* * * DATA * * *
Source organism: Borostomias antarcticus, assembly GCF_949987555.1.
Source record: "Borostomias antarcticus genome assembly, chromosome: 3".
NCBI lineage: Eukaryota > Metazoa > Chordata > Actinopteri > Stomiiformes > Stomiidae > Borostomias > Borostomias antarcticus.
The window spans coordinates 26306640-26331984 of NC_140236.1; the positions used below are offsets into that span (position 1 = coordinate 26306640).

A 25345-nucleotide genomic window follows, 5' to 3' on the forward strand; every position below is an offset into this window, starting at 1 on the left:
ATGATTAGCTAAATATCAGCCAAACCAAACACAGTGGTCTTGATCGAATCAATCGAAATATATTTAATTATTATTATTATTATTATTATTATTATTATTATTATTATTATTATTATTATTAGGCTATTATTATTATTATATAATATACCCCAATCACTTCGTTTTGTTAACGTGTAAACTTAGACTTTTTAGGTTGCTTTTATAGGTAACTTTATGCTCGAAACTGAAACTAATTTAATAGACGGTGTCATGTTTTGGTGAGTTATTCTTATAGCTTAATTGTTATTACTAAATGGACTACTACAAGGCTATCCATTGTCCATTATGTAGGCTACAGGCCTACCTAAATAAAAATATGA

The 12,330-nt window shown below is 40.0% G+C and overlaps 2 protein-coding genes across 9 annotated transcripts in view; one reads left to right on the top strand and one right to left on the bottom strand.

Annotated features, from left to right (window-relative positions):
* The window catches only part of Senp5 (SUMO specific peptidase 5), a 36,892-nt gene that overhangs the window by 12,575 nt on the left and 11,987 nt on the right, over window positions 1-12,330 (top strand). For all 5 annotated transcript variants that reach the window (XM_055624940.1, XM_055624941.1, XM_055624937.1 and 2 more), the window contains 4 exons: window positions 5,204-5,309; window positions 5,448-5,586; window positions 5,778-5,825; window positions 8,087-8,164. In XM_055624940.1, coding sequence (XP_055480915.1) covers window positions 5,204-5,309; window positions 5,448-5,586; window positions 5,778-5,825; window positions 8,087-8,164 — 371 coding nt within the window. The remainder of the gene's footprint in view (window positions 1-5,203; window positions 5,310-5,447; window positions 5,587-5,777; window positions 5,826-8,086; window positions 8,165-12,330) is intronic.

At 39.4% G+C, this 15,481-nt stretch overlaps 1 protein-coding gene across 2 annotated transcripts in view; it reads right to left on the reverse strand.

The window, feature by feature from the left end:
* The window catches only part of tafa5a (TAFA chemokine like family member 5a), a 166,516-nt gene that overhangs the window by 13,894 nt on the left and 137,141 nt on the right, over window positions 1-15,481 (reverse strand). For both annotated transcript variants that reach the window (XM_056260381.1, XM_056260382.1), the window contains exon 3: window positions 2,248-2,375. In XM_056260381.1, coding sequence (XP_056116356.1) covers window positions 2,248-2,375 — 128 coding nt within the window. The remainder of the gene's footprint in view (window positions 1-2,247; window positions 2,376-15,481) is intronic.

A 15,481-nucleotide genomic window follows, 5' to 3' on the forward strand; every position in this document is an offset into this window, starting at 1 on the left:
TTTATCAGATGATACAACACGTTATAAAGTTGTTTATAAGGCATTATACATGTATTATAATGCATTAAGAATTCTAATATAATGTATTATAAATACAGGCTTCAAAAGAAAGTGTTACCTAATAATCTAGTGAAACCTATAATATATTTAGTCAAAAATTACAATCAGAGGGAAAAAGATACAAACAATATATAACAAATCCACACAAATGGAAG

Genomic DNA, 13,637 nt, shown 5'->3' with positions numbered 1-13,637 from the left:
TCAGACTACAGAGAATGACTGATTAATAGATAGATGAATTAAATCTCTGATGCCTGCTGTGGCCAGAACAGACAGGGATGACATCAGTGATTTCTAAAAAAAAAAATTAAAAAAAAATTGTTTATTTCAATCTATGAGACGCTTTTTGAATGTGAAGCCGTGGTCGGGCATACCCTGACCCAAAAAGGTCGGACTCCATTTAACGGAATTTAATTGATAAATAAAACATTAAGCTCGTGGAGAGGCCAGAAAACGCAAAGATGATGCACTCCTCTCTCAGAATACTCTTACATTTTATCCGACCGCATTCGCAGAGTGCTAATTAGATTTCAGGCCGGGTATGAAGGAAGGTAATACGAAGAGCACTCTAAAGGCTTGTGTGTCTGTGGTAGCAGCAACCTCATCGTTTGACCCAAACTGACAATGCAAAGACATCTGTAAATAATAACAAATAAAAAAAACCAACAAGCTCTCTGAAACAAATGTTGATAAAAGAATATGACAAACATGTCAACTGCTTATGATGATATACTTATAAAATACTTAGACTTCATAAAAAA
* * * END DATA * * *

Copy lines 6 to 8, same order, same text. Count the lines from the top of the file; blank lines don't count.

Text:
ATGATTAGCTAAATATCAGCCAAACCAAACACAGTGGTCTTGATCGAATCAATCGAAATATATTTAATTATTATTATTATTATTATTATTATTATTATTATTATTATTATTATTATTATTAGGCTATTATTATTATTATATAATATACCCCAATCACTTCGTTTTGTTAACGTGTAAACTTAGACTTTTTAGGTTGCTTTTATAGGTAACTTTATGCTCGAAACTGAAACTAATTTAATAGACGGTGTCATGTTTTGGTGAGTTATTCTTATAGCTTAATTGTTATTACTAAATGGACTACTACAAGGCTATCCATTGTCCATTATGTAGGCTACAGGCCTACCTAAATAAAAATATGA

The 12,330-nt window shown below is 40.0% G+C and overlaps 2 protein-coding genes across 9 annotated transcripts in view; one reads left to right on the top strand and one right to left on the bottom strand.

Annotated features, from left to right (window-relative positions):